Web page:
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Proc Natl Acad Sci U S A. 2006 Aug 1;103(31):11724-9. Epub 2006 Jul 24.

Identification and characterization of a lysophosphatidylcholine acyltransferase in alveolar type II cells.

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  • 1Department of Medicine, National Jewish Medical and Research Center, Denver, CO 80206, USA.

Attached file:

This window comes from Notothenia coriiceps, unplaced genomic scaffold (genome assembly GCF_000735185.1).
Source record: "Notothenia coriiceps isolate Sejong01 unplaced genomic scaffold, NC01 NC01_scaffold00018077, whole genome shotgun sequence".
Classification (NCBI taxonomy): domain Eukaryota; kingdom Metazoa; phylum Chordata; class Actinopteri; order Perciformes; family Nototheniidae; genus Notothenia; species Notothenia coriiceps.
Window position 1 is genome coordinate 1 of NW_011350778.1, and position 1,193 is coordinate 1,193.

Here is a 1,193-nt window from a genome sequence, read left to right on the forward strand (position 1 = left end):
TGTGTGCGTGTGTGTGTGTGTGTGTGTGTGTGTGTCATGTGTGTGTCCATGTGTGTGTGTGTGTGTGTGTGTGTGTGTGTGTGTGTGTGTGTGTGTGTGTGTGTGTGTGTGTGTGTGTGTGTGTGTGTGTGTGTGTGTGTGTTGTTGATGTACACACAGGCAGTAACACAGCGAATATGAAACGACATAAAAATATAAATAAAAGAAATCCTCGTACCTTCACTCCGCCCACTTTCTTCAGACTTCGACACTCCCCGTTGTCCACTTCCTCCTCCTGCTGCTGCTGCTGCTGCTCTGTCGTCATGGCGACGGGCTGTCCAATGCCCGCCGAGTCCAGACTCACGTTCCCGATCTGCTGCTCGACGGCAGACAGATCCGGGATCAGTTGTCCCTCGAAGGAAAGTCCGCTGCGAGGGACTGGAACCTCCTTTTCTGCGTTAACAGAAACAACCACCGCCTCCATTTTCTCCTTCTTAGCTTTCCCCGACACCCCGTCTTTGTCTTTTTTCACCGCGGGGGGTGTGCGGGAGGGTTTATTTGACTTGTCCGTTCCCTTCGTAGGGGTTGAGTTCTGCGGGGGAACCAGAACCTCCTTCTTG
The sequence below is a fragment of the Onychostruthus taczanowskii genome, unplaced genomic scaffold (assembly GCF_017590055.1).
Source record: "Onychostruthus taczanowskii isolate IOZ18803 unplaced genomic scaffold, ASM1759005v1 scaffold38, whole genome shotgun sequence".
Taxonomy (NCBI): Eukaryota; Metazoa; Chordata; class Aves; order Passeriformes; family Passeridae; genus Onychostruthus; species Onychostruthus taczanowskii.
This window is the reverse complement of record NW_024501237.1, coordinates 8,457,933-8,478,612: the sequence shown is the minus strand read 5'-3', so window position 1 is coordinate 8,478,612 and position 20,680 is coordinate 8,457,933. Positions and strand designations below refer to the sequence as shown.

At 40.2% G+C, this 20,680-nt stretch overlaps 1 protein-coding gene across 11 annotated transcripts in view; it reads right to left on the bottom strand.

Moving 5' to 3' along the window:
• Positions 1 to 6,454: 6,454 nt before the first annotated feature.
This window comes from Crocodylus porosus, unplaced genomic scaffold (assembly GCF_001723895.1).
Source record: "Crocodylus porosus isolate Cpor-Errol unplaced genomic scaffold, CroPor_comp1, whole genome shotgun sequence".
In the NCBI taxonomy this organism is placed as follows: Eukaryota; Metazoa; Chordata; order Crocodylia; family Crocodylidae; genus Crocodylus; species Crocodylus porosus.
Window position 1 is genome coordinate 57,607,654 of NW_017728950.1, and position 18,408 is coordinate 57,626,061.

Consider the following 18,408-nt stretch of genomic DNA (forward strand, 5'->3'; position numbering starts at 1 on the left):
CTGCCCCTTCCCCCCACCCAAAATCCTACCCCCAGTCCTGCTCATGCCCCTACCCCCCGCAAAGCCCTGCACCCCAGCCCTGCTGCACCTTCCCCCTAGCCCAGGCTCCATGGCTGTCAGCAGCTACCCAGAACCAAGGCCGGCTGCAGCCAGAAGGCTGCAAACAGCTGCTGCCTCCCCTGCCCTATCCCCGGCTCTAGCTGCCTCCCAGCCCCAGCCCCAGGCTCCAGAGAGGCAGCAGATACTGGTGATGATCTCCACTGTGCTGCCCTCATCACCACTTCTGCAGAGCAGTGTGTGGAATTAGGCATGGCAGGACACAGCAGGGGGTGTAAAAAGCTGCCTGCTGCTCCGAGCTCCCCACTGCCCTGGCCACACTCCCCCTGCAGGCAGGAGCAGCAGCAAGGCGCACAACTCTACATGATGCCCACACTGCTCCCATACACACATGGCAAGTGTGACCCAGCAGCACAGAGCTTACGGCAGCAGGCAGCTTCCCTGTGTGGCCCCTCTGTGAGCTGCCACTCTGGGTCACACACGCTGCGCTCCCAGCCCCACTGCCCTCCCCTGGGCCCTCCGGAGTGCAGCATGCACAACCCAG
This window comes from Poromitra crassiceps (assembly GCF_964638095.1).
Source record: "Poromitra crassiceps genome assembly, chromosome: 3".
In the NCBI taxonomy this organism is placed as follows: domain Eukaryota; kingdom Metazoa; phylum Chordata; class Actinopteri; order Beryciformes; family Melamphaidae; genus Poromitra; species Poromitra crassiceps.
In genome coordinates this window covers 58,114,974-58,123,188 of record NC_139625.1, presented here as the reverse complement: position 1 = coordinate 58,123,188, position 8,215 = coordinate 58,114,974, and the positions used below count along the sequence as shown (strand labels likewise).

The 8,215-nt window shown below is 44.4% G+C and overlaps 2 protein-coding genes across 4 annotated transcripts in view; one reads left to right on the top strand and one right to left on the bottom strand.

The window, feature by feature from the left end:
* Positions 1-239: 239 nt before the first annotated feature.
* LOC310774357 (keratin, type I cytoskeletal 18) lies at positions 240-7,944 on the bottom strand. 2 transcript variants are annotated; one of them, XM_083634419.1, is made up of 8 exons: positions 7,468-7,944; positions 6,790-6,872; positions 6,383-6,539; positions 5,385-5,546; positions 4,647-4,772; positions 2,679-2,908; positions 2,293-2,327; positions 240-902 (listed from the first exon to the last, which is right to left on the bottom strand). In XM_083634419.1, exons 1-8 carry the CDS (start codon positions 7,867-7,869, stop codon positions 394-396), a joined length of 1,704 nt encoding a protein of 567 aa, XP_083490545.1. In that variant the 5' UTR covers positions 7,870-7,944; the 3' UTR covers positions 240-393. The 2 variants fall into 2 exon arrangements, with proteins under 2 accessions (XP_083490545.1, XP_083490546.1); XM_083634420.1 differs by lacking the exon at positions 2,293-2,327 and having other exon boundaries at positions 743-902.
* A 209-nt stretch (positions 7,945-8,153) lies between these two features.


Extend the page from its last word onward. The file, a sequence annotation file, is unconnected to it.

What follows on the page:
Pulmonary surfactant is a complex of lipids and proteins produced and secreted by alveolar type II cells that provides the low surface tension at the air-liquid interface. The phospholipid most responsible for providing the low surface tension in the lung is dipalmitoylphosphatidylcholine. Dipalmitoylphosphatidylcholine is synthesized in large part by phosphatidylcholine (PC) remodeling, and a lysophosphatidylcholine (lysoPC) acyltransferase is thought to play a critical role in its synthesis. However, this acyltransferase has not yet been identified. We have cloned full-length rat and mouse cDNAs coding for a lysoPC acyltransferase (LPCAT). LPCAT encodes a 535-aa protein of approximately 59 kDa that contains a transmembrane domain and a putative acyltransferase domain. When transfected into COS-7 cells and HEK293 cells, LPCAT significantly increased lysoPC acyltransferase activity. LPCAT preferred lysoPC as a substrate over lysoPA, lysoPI, lysoPS, lysoPE, or lysoPG and prefers palmitoyl-CoA to oleoyl-CoA as the acyl donor. This LPCAT was preferentially expressed in the lung, specifically within alveolar type II cells. Expression in the fetal lung and in rat type II cells correlated with the expression of the surfactant proteins. LPCAT expression in fetal lung explants was sensitive to dexamethasone and FGFs. KGF was a potent stimulator of LPCAT expression in cultured adult type II cells. We hypothesize that LPCAT plays a critical role in regulating surfactant phospholipid biosynthesis and suggest that understanding the regulation of LPCAT will offer important insight into surfactant phospholipid biosynthesis.

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